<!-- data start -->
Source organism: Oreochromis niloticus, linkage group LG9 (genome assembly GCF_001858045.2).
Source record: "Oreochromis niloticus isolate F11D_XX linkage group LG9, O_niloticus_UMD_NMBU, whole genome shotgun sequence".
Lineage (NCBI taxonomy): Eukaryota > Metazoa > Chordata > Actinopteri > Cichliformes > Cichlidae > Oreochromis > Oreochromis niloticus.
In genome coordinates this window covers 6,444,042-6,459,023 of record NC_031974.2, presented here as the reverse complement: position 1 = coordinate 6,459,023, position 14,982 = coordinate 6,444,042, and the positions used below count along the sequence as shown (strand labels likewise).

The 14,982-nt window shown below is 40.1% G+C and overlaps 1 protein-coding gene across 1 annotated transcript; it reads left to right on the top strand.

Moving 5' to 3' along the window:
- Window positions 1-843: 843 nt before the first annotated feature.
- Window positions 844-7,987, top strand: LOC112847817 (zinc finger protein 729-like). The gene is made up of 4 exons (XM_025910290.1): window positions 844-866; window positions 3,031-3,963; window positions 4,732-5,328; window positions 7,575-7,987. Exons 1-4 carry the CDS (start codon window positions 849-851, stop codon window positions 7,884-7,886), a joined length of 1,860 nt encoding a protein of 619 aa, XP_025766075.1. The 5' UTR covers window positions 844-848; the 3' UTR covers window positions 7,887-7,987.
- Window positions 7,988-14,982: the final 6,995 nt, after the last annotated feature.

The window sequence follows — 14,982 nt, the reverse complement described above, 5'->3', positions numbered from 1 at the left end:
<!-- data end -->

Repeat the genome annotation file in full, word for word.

Source organism: Oreochromis niloticus, linkage group LG9 (genome assembly GCF_001858045.2).
Source record: "Oreochromis niloticus isolate F11D_XX linkage group LG9, O_niloticus_UMD_NMBU, whole genome shotgun sequence".
Lineage (NCBI taxonomy): Eukaryota > Metazoa > Chordata > Actinopteri > Cichliformes > Cichlidae > Oreochromis > Oreochromis niloticus.
In genome coordinates this window covers 6,444,042-6,459,023 of record NC_031974.2, presented here as the reverse complement: position 1 = coordinate 6,459,023, position 14,982 = coordinate 6,444,042, and the positions used below count along the sequence as shown (strand labels likewise).

The 14,982-nt window shown below is 40.1% G+C and overlaps 1 protein-coding gene across 1 annotated transcript; it reads left to right on the top strand.

Moving 5' to 3' along the window:
- Window positions 1-843: 843 nt before the first annotated feature.
- Window positions 844-7,987, top strand: LOC112847817 (zinc finger protein 729-like). The gene is made up of 4 exons (XM_025910290.1): window positions 844-866; window positions 3,031-3,963; window positions 4,732-5,328; window positions 7,575-7,987. Exons 1-4 carry the CDS (start codon window positions 849-851, stop codon window positions 7,884-7,886), a joined length of 1,860 nt encoding a protein of 619 aa, XP_025766075.1. The 5' UTR covers window positions 844-848; the 3' UTR covers window positions 7,887-7,987.
- Window positions 7,988-14,982: the final 6,995 nt, after the last annotated feature.

The window sequence follows — 14,982 nt, the reverse complement described above, 5'->3', positions numbered from 1 at the left end: